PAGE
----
Why the Tree of Life?


The Business of Being Born

I was able to see a screening of The Business of Being Born last week at TSU followed by a panel discussion with midwives, doulas, and Robbie Davis-Floyd, who was in the movie. I found it inspiring, and it really reaffirmed why we are choosing a homebirth. It's going to be available through Netflix starting next month.


Name Choices

For P3: A Sophie or A Kjerstine?

Sophie is a common name on my Dad's side.

Kjerstine was my Norwegian great-great grandmother. She had eight children, but died in childbirth after her youngest. We have a couple of pictures of her, and she was really beautiful. She really resembles one of my sisters. Her oldest daughter Thena took over running the household, and by all accounts, she did such a good job that all the siblings were close and loving their entire lives. Thena also became a midwife and did much to help her community. I can't help but imagine from one daughter turning out so well that Kjerstine must have been a pretty good person herself.

From what I can tell, we would pronounce it KyerSTINE. Think 'Christine', but put a soft 'ya' sound in there.

First Books

This morning, K, out of the blue, climbed up the shelves in our living room to reach the box of Bob Books that I bought long ago. Once I had figured out that the issue of early reading was more about me than him and that I really liked the Enki approach to reading, I had just put them up on an out of the way shelf and haven't thought much about them since.

Well, K sat down and read the first three books in the series. I helped him sound things out, but he was really doing it. After each book, I would say, "should we put the box up?" Nope. He wanted the next one. We started in on the fourth one, but K decided he wanted to wait until after nap to work on it. And, quote, "I can read until Dad comes home. That's a long time." We even called Daddy to tell him about it.

Despite the fact that I know the difference between decoding and actually reading, and I'm not really ready for him to be reading (I like not having to explain the tabloids in the supermarket to a five year old), I couldn't help but get excited. I'm concerned about two possibilities here: a) I get too excited and pushy, and we continue on with it beyond where he is actually ready to go because he is trying to please me and b) I get too excited and pushy and he loses interest completely because he's not really ready.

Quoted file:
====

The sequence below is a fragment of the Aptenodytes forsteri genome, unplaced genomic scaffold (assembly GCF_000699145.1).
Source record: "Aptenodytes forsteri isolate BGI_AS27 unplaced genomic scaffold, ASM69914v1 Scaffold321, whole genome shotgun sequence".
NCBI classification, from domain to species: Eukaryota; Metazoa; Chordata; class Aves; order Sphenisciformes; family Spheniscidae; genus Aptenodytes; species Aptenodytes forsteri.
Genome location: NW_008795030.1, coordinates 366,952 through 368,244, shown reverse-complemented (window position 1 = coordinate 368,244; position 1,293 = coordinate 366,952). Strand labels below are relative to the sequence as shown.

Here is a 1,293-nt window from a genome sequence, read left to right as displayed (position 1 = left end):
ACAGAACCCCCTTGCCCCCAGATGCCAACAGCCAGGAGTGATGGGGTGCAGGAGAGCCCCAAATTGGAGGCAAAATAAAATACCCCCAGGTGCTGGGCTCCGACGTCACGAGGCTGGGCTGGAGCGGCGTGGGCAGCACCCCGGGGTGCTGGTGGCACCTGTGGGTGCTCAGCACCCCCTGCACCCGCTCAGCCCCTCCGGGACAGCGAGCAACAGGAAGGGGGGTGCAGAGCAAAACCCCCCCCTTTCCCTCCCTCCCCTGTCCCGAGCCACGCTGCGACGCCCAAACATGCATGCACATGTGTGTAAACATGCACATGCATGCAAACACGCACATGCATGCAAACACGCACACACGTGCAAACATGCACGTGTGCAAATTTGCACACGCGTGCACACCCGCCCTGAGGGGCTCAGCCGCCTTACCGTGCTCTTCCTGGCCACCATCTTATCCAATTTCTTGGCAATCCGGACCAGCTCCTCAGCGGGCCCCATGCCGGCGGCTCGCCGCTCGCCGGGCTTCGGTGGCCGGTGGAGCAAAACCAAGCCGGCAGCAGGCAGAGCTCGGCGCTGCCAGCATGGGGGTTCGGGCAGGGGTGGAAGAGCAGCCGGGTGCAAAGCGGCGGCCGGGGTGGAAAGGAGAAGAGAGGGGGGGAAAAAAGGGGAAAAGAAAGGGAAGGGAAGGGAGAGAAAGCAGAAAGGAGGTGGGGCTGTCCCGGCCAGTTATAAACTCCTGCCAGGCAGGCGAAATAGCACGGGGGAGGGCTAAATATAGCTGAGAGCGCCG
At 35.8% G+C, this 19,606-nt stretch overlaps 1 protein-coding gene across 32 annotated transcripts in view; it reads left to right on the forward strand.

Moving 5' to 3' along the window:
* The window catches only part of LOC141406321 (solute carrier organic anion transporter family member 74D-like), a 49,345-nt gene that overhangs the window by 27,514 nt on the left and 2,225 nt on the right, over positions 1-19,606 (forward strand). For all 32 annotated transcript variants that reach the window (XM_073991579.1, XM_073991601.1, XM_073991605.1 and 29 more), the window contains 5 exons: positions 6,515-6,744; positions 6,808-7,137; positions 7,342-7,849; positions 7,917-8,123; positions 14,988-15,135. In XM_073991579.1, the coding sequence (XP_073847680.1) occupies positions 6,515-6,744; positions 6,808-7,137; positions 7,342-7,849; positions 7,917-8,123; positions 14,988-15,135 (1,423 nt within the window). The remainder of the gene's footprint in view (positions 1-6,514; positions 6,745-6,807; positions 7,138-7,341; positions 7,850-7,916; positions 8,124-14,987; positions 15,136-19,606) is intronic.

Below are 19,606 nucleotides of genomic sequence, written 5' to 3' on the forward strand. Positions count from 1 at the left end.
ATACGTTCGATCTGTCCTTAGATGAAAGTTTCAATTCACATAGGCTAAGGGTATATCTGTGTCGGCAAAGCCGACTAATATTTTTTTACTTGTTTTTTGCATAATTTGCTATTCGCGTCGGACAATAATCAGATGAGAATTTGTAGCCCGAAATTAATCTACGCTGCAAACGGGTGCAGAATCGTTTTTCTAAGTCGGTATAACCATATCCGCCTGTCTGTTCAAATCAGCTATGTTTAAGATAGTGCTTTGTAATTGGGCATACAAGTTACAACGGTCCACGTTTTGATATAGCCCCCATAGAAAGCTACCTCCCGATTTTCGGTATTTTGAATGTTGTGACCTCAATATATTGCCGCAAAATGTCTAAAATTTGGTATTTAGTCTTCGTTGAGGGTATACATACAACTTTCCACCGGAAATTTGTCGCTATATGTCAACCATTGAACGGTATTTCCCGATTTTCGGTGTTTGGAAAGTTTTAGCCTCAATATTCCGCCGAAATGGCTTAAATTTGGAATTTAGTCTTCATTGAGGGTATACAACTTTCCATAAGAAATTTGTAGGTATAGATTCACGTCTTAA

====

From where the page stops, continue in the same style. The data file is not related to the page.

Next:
So, I'm going to be nonchalant; supportive, but nonchalant (and hopefully, grandparents are going to be nonchalant). I'm only going to give him what he asks for on his own. That's the plan. We're going to officially start reading when we do 1st grade work, so everything else until then is gravy.

But it was exciting.


Things Learned at Home

The boys and I met a friend and her two children at Chick Fil-A on Friday for lunch, and we had a great time visiting out in the dining area while they played in the playscape. As we were driving home, D said, "I told the girls in the playscape, 'Back, Beasts!'" He was very proud of himself.


Our medium-sized dog, Geena, is very bouncy and greets E enthusiastically when he gets home. (She couldn't care less about the rest of us). E, months ago, had taken to saying, "Back, Beast," when she wouldn't stop jumping up on him and let him in the front door. The boys are also bouncy and greet Daddy very enthusiastically, and they thought it was the funniest thing in the world when he recently started saying, "Back, Beasts!" to them, too. Somehow, the phrase just entered our family lingo, and apparently, D thinks it is appropriate to say it to other children who are getting too close.

Hopefully, it was out of earshot of those girls' mother. How do you explain 'inside joke' to a two year old?